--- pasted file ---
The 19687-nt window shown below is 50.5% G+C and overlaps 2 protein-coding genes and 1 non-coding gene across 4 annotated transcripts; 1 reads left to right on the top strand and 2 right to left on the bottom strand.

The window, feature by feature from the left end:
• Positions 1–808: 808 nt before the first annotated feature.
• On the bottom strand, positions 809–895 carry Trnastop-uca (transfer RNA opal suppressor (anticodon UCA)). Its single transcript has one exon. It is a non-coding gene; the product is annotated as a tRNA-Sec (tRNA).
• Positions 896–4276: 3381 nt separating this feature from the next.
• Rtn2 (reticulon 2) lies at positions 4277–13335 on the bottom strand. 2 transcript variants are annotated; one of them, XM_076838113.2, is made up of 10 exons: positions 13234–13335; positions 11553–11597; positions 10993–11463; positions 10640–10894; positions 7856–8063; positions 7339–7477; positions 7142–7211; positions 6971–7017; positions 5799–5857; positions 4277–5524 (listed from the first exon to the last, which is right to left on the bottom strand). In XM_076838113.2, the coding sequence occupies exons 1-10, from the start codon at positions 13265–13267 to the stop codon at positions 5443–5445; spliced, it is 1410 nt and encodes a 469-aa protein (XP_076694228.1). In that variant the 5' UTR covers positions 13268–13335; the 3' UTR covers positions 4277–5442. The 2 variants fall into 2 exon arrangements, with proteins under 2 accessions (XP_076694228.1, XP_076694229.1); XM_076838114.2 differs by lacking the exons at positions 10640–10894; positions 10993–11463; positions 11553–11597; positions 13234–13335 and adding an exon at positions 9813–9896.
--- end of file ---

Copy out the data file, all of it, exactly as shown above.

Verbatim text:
The 19687-nt window shown below is 50.5% G+C and overlaps 2 protein-coding genes and 1 non-coding gene across 4 annotated transcripts; 1 reads left to right on the top strand and 2 right to left on the bottom strand.

The window, feature by feature from the left end:
• Positions 1–808: 808 nt before the first annotated feature.
• On the bottom strand, positions 809–895 carry Trnastop-uca (transfer RNA opal suppressor (anticodon UCA)). Its single transcript has one exon. It is a non-coding gene; the product is annotated as a tRNA-Sec (tRNA).
• Positions 896–4276: 3381 nt separating this feature from the next.
• Rtn2 (reticulon 2) lies at positions 4277–13335 on the bottom strand. 2 transcript variants are annotated; one of them, XM_076838113.2, is made up of 10 exons: positions 13234–13335; positions 11553–11597; positions 10993–11463; positions 10640–10894; positions 7856–8063; positions 7339–7477; positions 7142–7211; positions 6971–7017; positions 5799–5857; positions 4277–5524 (listed from the first exon to the last, which is right to left on the bottom strand). In XM_076838113.2, the coding sequence occupies exons 1-10, from the start codon at positions 13265–13267 to the stop codon at positions 5443–5445; spliced, it is 1410 nt and encodes a 469-aa protein (XP_076694228.1). In that variant the 5' UTR covers positions 13268–13335; the 3' UTR covers positions 4277–5442. The 2 variants fall into 2 exon arrangements, with proteins under 2 accessions (XP_076694228.1, XP_076694229.1); XM_076838114.2 differs by lacking the exons at positions 10640–10894; positions 10993–11463; positions 11553–11597; positions 13234–13335 and adding an exon at positions 9813–9896.